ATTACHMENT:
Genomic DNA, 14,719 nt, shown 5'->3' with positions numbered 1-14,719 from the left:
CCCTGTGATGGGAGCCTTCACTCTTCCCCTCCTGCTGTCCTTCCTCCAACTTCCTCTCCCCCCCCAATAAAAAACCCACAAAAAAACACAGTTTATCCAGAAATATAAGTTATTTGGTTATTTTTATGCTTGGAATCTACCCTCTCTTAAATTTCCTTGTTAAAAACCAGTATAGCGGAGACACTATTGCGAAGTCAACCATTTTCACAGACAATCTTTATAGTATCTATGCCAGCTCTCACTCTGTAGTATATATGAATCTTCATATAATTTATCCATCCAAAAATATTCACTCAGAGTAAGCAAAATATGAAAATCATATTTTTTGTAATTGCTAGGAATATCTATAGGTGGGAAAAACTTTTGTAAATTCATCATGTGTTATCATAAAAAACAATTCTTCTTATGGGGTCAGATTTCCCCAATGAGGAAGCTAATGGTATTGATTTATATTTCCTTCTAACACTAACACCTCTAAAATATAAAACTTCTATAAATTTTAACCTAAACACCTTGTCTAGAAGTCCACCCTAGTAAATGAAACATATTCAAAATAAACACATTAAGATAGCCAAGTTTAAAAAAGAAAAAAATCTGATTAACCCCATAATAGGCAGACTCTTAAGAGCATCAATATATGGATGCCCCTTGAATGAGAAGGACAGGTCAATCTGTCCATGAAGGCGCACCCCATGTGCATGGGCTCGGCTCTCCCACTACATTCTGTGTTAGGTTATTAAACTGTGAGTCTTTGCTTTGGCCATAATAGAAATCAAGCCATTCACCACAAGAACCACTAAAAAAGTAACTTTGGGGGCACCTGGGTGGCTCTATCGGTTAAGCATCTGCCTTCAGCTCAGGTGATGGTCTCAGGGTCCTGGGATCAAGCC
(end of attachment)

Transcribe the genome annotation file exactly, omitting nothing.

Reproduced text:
Genomic DNA, 14,719 nt, shown 5'->3' with positions numbered 1-14,719 from the left:
CCCTGTGATGGGAGCCTTCACTCTTCCCCTCCTGCTGTCCTTCCTCCAACTTCCTCTCCCCCCCCAATAAAAAACCCACAAAAAAACACAGTTTATCCAGAAATATAAGTTATTTGGTTATTTTTATGCTTGGAATCTACCCTCTCTTAAATTTCCTTGTTAAAAACCAGTATAGCGGAGACACTATTGCGAAGTCAACCATTTTCACAGACAATCTTTATAGTATCTATGCCAGCTCTCACTCTGTAGTATATATGAATCTTCATATAATTTATCCATCCAAAAATATTCACTCAGAGTAAGCAAAATATGAAAATCATATTTTTTGTAATTGCTAGGAATATCTATAGGTGGGAAAAACTTTTGTAAATTCATCATGTGTTATCATAAAAAACAATTCTTCTTATGGGGTCAGATTTCCCCAATGAGGAAGCTAATGGTATTGATTTATATTTCCTTCTAACACTAACACCTCTAAAATATAAAACTTCTATAAATTTTAACCTAAACACCTTGTCTAGAAGTCCACCCTAGTAAATGAAACATATTCAAAATAAACACATTAAGATAGCCAAGTTTAAAAAAGAAAAAAATCTGATTAACCCCATAATAGGCAGACTCTTAAGAGCATCAATATATGGATGCCCCTTGAATGAGAAGGACAGGTCAATCTGTCCATGAAGGCGCACCCCATGTGCATGGGCTCGGCTCTCCCACTACATTCTGTGTTAGGTTATTAAACTGTGAGTCTTTGCTTTGGCCATAATAGAAATCAAGCCATTCACCACAAGAACCACTAAAAAAGTAACTTTGGGGGCACCTGGGTGGCTCTATCGGTTAAGCATCTGCCTTCAGCTCAGGTGATGGTCTCAGGGTCCTGGGATCAAGCC